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Everything You Need to Know About the New Supreme Court Term

On Monday, the chief justice asked the government to defend Obamacare from religious challenges.
 
 
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The Supreme Court's fall term began with a eyebrow-raising suprise on Monday. Minutes after bringing down the gavel, Chief Justice John Roberts asked the federal government to reply to a brief by Liberty University—started by Christian evangelists—over whether Obamacare’s constitutionality should be reexamined on religious objections that weren’t settled when it upheld the law last June.

If progressives are lucky, we will see the Court’s record and impact return to the biggest national political stage, the 2012 presidential campaign, because the most contentious cases that are poised to come before the Court’s new term concern equal rights issues, centered on how far the government can go on an individual’s behalf.

Despite both campaign’s reluctance to discuss controversial issues like affirmative action in college admissions, race-based protections in voting rights law, gay marriage or benefits for gay partners, and expanded domestic surviellance in the endless war on terrorism, those issues are slated to come before the Court, or are likely to be heard by the Court because lower courts have taken conflicting stances.

Some respected legal reporters, like Politico’s Josh Gerstein, predict these issues will collide with the presidential campaign, even if no rulings are expected before Election Day. But there are cases on the Court’s schedule that could seep into the presidential debates. Beyond Monday’s surprise revival of religious objections to Obamacare, the highest profile civil rights case to first appear will be over university admissions.

That suit, brought by a white woman who was denied admission to the University of Texas, seeks to overturn decades of affirmative action. It will be heard a day before the vice presidential debates, and stands in contrast to the Obama Administration’s suspension of federal immigration enforcement against undocumented students. Its importance can be measured by how many briefs have been filed— more than 70 so far, with most seeking to preserve affirmative action.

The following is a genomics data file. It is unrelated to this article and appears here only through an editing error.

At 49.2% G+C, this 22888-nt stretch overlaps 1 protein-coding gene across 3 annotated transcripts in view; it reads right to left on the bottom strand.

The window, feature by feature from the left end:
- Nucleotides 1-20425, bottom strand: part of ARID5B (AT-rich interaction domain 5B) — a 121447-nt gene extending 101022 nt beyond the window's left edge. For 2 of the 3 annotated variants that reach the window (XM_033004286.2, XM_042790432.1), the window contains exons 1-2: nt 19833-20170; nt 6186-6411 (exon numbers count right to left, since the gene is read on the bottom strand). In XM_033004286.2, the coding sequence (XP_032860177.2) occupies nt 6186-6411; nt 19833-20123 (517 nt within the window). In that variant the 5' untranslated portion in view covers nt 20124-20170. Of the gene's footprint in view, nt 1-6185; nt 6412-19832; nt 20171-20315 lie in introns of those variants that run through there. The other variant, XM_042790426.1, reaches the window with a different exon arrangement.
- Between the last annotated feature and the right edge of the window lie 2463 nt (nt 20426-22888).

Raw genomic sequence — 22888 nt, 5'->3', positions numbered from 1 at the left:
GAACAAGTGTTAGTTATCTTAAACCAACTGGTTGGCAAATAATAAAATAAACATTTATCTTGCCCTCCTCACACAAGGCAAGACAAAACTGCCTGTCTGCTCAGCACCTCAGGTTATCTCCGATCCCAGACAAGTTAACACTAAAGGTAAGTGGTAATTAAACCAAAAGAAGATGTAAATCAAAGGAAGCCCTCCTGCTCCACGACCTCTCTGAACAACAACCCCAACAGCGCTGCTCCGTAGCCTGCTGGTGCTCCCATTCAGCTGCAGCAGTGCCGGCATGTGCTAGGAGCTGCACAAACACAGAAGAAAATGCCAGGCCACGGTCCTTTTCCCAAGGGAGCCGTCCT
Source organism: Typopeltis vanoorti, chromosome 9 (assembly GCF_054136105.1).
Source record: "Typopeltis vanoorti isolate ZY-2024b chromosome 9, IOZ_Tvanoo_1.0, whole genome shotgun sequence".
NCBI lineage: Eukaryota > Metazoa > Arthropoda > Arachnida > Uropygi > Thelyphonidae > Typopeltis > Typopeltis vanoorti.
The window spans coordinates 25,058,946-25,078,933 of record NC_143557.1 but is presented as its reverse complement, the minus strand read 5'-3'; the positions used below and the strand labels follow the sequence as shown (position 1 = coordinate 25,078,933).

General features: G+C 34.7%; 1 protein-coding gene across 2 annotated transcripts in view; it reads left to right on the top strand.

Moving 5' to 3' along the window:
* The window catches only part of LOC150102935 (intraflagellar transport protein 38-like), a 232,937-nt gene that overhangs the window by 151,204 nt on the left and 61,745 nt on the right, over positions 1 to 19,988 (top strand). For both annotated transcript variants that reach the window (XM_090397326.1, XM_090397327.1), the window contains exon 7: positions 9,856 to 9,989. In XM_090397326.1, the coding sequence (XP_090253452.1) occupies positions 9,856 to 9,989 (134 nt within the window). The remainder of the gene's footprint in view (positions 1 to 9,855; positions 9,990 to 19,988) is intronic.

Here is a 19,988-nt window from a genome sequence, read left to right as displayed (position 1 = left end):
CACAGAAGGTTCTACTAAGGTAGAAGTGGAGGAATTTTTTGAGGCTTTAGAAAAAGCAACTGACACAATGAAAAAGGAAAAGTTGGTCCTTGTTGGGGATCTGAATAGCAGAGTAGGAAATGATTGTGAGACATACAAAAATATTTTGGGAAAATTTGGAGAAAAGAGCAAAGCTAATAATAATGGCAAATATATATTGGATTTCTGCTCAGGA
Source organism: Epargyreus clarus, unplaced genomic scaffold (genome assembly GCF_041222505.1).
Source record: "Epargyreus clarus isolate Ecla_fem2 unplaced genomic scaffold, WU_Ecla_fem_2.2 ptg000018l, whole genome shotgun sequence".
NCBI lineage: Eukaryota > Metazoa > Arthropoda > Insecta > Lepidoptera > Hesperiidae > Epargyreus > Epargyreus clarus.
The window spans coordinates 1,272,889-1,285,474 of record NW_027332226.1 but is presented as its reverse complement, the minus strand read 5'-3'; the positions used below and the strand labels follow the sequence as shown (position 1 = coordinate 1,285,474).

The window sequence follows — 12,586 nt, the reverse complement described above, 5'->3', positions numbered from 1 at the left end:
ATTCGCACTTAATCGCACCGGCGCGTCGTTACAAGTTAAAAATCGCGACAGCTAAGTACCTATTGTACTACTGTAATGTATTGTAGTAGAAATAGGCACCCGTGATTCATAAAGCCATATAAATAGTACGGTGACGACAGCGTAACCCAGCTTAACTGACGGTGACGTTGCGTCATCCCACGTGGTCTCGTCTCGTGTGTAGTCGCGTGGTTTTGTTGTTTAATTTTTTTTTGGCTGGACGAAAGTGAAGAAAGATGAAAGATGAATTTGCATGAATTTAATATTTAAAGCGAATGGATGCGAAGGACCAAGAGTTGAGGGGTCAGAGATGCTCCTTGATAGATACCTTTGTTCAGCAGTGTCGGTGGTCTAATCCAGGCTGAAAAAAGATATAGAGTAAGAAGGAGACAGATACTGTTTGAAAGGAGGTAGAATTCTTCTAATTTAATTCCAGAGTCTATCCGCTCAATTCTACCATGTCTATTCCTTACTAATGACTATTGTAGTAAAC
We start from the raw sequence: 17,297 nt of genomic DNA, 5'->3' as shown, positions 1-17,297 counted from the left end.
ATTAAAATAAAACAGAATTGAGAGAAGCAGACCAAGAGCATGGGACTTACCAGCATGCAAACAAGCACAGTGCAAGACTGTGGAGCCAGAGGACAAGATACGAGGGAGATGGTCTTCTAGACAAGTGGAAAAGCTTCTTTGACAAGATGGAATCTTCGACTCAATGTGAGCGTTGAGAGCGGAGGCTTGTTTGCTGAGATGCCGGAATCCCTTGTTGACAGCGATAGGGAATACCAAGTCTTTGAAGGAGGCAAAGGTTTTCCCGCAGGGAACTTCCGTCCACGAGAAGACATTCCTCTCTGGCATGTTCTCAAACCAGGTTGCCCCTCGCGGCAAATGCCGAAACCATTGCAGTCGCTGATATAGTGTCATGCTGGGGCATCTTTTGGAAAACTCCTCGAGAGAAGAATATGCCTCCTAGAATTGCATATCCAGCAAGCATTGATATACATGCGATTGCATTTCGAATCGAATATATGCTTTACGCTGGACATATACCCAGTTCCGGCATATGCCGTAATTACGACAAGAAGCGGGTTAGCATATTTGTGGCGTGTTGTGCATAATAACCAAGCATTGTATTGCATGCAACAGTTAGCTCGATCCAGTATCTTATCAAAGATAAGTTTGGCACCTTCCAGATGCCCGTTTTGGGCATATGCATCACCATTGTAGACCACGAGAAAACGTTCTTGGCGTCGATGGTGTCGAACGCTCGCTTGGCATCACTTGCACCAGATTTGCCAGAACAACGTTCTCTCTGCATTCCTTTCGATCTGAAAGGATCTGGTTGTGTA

The issue of gay marriage—which was supported by Michele Obama in her high-profile Democratic Convention Speech, and has been opposed by Mitt Romney throughout the campaign—is not yet scheduled to come before the Court. But there is a Massachusetts case on federal benefits to gay partners, and a California case on gay marriage. Either could allow the Justices to take up the issue on broader or narrower terms.

The federal surviellance suit will be heard a week before Election Day, which is too late in the race to be very impactful. Obama’s record on civil liberties in the war on terror has been one of his biggest failings to progressives. But there is little for Romney to gain by making it an issue—since Obama has continued and expanded policies created by George W. Bush, both domestically and abroad.

The voting rights cases heading to the court are harder to game. There are several now in play—over different issues—and unlike the other culture war issues, federal courts have an established history of intervening in elections. The state of Texas has been leading the charge to gut the centerpiece of the 1965 Voting Rights Act, which allows the federal government to reject election law changes in a handful of former Southern states and urban counties with prior histories of race-based discrimination. But there also are lawsuits before the federal courts over recently enacted state voter ID laws that impose more restrictions on voters.

The rights of foreigners to sue in U.S. courts also comes before the Court on Monday, when a group of Nigerians given political asylum sued Shell oil over human rights abuses that occurred in Nigeria before they fled the country. The ex-Nigerians claim Shell conspired with the Nigerian government to kill anti-oil environmentalists. They sued under the Alien Tort Statute, a federal law enacted in 1789 aimed at stopping pirates. That law says American courts can hear civil damage suits brought by a foreign national for “wrongs committed in violation of the law of nations, or a treaty of the United States.”